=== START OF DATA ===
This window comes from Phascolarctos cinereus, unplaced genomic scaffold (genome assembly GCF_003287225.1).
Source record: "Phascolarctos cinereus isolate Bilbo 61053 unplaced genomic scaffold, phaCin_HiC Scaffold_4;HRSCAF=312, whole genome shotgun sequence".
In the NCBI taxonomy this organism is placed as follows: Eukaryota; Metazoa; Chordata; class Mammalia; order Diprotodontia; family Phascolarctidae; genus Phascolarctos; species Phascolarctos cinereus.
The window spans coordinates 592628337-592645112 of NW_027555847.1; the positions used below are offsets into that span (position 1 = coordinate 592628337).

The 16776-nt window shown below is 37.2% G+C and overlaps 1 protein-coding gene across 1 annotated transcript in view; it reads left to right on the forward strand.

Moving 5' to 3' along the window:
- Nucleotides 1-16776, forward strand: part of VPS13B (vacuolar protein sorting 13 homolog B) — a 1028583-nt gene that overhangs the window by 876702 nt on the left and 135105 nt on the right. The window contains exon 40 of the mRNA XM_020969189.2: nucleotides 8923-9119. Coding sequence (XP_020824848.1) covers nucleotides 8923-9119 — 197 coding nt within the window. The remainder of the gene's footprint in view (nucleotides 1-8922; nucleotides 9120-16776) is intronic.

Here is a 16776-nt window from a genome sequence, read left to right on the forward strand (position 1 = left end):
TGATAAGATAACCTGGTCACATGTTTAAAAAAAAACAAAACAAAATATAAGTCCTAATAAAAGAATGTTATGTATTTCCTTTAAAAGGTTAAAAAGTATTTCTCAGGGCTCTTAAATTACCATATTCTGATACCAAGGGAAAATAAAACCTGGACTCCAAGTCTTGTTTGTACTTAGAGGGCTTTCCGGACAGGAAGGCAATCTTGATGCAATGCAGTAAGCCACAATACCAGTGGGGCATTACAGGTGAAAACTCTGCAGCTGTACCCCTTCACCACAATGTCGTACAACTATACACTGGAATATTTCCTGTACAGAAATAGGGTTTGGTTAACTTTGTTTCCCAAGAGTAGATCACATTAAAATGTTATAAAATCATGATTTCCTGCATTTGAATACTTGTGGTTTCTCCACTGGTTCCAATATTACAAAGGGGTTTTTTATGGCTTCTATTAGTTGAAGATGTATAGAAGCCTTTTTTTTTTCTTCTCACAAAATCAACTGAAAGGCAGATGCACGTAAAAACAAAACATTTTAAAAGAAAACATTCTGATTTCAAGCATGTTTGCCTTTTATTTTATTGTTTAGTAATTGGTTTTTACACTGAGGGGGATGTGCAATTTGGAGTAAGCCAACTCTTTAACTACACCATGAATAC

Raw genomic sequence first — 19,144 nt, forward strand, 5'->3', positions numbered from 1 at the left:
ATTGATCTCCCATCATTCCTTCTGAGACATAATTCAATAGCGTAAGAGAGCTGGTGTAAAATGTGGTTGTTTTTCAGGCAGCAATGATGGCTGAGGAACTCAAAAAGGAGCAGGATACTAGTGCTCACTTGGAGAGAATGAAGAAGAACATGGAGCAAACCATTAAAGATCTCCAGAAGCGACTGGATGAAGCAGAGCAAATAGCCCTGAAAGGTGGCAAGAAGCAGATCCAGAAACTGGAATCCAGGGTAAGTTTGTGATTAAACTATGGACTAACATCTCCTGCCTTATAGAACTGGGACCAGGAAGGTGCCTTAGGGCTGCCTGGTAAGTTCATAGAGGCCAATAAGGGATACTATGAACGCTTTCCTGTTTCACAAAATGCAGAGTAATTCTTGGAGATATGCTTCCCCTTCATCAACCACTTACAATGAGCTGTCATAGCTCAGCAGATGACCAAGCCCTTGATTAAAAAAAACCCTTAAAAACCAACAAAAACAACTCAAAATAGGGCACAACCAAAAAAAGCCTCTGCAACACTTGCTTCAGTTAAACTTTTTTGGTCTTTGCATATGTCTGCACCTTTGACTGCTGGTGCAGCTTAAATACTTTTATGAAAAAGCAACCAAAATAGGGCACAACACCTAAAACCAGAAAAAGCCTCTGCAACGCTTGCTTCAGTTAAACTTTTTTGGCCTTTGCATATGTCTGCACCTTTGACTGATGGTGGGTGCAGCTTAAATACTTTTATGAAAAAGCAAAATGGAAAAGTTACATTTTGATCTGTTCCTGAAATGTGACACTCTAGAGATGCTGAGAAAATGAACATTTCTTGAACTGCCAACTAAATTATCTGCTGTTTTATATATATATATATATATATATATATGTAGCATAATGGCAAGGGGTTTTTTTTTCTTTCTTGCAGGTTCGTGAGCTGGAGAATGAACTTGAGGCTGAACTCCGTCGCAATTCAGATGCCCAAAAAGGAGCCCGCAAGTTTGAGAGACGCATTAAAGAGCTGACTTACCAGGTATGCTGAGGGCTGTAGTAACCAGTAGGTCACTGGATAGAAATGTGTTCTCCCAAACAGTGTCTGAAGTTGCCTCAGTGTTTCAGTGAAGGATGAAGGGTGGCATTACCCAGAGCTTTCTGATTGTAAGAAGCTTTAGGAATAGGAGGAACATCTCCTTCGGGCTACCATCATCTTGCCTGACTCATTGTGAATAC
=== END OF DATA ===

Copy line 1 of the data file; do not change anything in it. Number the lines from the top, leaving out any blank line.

This window comes from Phascolarctos cinereus, unplaced genomic scaffold (genome assembly GCF_003287225.1).